Systems work until they don't, then they collapse. Not with a whimper but a bang.

cows in a milking parlour

Cows in a milking parlour on a large farm. The cows are milked by milking machine twice a day on April 24, 2019 in Verkhniy Ikorets, Russia.

Photo by Ute Grabowsky/Photothek via Getty Images

A few years ago, public health expert Larry Brilliant stopped by the Big Think office to discuss the most pressing issues facing humanity if a pandemic were to occur. He offered two: the diseases that ravage our biology, and more importantly, our preparation to combat those diseases. Brilliant was especially concerned in regards to the second.

"We have a White House which would almost reflexly discard anything that has the word 'public' in it, and one of those words is 'public health.' And they have not shown a keen interest in pandemics. The whole idea of 'America First,' which might be good for many things, is singularly not good for a global pandemic."

Brilliant says we've had 30 to 40 diseases, almost all of which are viruses, that jump from animals to humans at a rate of roughly one a year. The number is increasing—not catastrophically, he says, at least not yet. The reason for concern? Humans and animals living in such close proximity due to clear-cutting of forests and factory farms. This proximity is creating a "natural virus experiment."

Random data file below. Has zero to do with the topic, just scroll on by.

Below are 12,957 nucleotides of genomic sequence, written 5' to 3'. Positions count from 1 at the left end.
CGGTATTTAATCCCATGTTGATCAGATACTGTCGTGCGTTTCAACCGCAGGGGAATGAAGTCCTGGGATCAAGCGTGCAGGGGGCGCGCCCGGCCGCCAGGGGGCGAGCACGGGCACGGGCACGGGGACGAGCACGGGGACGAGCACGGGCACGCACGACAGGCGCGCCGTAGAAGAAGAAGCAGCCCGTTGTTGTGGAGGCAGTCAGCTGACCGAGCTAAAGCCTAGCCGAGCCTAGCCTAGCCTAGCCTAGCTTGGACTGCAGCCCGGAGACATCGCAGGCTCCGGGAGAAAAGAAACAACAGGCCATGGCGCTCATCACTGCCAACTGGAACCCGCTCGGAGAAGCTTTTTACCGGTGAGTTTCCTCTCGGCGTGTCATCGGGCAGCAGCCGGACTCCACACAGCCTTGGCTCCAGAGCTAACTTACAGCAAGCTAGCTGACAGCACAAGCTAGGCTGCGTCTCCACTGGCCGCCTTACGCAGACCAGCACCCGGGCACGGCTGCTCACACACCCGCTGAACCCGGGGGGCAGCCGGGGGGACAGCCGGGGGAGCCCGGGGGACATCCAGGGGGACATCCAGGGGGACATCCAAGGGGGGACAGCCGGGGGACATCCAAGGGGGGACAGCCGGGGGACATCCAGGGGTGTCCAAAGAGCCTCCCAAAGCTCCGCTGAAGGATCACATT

How to stop this experiment? We have to curb our enthusiasm for meat. Eating less of it, sure, and being more discerning about where you source meat. Words like "natural" don't mean anything on a package; even "free range" is suspect. Knowing your farmer is important. Or, as Shapiro advocates, the emerging market of "clean meat," which is actual meat cultured in laboratories. A consumer-priced burger isn't there yet, but we're getting closer.

We can also add vegetarian and flexitarian arguments here. Yet I'm wary of recent vegan arguments that humans were not designed to eat meat. You can't rewrite history—humans are humans thanks in part to our consumption of meat, as thinkers such as Daniel Lieberman and Richard Wrangham have pointed out. We can—and should—argue about the future, but let us at least understand where we come from.